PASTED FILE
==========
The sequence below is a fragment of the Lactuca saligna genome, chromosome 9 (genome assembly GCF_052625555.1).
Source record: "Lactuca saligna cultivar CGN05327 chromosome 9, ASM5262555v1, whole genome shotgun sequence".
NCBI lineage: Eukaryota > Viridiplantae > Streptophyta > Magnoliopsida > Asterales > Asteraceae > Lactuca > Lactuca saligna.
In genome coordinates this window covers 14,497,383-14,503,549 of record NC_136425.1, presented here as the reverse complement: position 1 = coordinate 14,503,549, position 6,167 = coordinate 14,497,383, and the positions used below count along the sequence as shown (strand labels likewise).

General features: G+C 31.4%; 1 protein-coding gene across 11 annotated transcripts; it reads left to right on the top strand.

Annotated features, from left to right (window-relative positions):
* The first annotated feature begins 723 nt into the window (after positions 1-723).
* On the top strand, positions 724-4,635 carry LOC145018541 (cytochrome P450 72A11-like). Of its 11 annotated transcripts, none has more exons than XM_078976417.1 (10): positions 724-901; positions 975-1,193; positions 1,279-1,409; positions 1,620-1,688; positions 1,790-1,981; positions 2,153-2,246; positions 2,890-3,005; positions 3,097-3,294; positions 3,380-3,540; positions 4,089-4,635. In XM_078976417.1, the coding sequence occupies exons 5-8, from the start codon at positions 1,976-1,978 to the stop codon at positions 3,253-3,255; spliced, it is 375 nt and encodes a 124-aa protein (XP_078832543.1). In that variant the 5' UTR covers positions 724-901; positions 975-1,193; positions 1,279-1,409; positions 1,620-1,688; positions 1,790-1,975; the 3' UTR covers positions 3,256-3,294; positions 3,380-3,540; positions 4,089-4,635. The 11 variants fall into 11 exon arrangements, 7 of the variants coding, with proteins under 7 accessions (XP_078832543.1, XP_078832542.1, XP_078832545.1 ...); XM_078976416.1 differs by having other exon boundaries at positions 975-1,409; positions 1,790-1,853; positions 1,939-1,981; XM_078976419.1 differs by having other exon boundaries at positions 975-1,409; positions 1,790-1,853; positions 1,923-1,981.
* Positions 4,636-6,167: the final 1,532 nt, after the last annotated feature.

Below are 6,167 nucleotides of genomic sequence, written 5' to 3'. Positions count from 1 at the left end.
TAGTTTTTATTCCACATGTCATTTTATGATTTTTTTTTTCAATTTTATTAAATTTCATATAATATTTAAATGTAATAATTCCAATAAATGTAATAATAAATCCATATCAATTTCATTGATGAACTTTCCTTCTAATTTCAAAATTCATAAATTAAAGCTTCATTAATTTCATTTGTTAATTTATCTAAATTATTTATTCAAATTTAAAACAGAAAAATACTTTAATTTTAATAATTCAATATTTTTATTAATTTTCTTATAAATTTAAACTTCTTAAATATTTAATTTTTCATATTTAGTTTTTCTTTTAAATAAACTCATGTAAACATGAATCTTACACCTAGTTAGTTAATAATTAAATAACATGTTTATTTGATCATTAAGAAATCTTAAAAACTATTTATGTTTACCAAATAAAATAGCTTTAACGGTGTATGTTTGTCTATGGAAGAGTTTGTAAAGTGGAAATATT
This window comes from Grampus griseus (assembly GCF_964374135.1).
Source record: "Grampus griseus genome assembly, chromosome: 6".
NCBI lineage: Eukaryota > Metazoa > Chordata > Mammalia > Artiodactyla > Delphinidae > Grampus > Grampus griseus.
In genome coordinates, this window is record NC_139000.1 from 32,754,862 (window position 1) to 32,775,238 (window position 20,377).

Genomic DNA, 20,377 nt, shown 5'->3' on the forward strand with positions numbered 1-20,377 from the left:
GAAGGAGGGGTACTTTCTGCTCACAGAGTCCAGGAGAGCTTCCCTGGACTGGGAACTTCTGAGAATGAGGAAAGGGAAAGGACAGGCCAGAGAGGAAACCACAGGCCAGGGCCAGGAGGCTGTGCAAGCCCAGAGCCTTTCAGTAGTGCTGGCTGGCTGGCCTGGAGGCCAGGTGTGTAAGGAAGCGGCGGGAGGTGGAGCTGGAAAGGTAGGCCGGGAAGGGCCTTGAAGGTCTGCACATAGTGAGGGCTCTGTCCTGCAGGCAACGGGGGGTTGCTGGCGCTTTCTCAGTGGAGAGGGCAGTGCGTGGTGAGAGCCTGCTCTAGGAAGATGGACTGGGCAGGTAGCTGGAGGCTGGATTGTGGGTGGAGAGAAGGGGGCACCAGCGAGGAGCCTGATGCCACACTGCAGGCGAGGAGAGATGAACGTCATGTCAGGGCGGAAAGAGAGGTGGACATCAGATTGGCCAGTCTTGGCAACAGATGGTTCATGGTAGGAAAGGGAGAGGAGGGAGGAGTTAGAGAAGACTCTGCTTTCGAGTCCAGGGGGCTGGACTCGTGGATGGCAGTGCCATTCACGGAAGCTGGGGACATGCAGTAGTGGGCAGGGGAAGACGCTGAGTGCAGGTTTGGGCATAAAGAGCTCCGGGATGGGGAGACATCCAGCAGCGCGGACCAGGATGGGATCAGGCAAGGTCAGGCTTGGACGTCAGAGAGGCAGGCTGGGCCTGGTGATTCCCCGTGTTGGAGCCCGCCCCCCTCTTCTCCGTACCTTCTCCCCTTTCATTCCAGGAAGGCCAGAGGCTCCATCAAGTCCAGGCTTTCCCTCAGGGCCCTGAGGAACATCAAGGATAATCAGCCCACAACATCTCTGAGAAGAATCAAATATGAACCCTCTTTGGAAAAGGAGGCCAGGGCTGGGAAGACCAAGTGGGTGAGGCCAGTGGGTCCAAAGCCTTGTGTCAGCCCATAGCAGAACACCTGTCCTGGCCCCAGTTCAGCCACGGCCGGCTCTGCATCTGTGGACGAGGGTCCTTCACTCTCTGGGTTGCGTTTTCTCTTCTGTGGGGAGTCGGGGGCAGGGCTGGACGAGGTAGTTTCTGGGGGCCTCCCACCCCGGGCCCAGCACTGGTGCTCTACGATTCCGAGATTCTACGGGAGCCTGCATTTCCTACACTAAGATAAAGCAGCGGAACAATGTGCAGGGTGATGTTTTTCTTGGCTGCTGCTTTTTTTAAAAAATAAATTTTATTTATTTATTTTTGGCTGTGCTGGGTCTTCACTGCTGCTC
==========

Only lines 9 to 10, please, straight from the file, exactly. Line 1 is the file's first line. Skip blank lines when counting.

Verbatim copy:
* Positions 4,636-6,167: the final 1,532 nt, after the last annotated feature.

Below are 6,167 nucleotides of genomic sequence, written 5' to 3'. Positions count from 1 at the left end.